This is not entirely true; the common-law remedy of breach of confidence would allow either party to the conversation to apply for an injunction to prevent publication and to claim damages against the individual or individuals publishing the private telephone conversation. In 1984, the Court of Appeal restrained the Daily Mirror from publishing the private telephone conversations of a well-known jockey. It was accepted in that case that the interceptor could be sued either for breach of confidence or for breach of statutory duty, as there was clearly also illegal telephone tapping.
It has been reported that the Prince of Wales has already made use of the law of breach of confidence to obtain an ex parte injunction to prevent publication of tape recordings of telephone conversations with the Princess of Wales before their marriage.
Similarly, under the Copyright, Designs and Patents Act 1988, there is now copyright in the spoken word, if it is recorded. Either party to the taped telephone conversation, therefore, would have a right of action to sue for unauthorised publication of their spoken words. Further, because of the 'moral rights' provisions in that Act, both parties to the conversation might be able to sue for derogatory treatment of their work if the editing of the conversation amounted to distortion or mutilation of the conversation.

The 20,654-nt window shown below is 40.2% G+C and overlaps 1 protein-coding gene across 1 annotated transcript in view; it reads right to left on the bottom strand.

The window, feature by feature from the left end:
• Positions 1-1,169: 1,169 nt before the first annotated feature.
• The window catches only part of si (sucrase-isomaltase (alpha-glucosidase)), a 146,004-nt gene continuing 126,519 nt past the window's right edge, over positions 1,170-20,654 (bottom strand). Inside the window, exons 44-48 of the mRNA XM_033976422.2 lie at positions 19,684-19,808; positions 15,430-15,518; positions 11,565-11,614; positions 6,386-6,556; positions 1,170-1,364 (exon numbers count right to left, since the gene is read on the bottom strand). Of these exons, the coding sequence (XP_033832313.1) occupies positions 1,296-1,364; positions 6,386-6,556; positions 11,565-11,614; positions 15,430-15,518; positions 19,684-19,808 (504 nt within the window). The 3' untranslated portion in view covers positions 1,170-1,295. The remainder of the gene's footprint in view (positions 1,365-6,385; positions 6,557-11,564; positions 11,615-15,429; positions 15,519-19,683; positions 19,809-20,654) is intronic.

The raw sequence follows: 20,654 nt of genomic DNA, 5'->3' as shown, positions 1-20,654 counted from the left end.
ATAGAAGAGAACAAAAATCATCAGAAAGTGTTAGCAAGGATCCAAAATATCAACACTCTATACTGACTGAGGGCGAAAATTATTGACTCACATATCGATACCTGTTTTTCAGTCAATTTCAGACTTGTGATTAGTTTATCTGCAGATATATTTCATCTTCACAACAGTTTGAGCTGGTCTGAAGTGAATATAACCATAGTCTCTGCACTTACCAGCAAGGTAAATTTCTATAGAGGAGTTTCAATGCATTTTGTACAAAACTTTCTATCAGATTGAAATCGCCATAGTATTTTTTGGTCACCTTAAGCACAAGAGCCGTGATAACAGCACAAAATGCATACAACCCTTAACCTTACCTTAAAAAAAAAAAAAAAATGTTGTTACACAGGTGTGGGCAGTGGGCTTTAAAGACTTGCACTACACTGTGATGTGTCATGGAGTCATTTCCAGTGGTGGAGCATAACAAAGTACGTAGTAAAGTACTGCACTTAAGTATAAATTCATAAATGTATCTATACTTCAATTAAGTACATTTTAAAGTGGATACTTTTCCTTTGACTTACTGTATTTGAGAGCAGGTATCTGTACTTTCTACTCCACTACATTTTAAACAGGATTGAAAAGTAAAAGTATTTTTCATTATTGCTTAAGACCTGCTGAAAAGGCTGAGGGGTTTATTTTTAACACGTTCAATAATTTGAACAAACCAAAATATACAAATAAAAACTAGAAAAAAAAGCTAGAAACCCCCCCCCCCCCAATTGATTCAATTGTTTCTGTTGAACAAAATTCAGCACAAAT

Either of the above remedies would have provided a means to apply for an injunction prior to publication and presently give rise to a claim for damages by either of the offended parties. But - and this is a big but - in order to bring the action in civil law, the plaintiff would have to identify him or herself as one of the speakers in the conversation, and accept that this is a recording of an actual telephone conversation which took place. In those circumstances, therefore, it seems extremely unlikely that any such actions will be brought.
Partner, Media Group
D. J. Freeman
26 AugustReuse content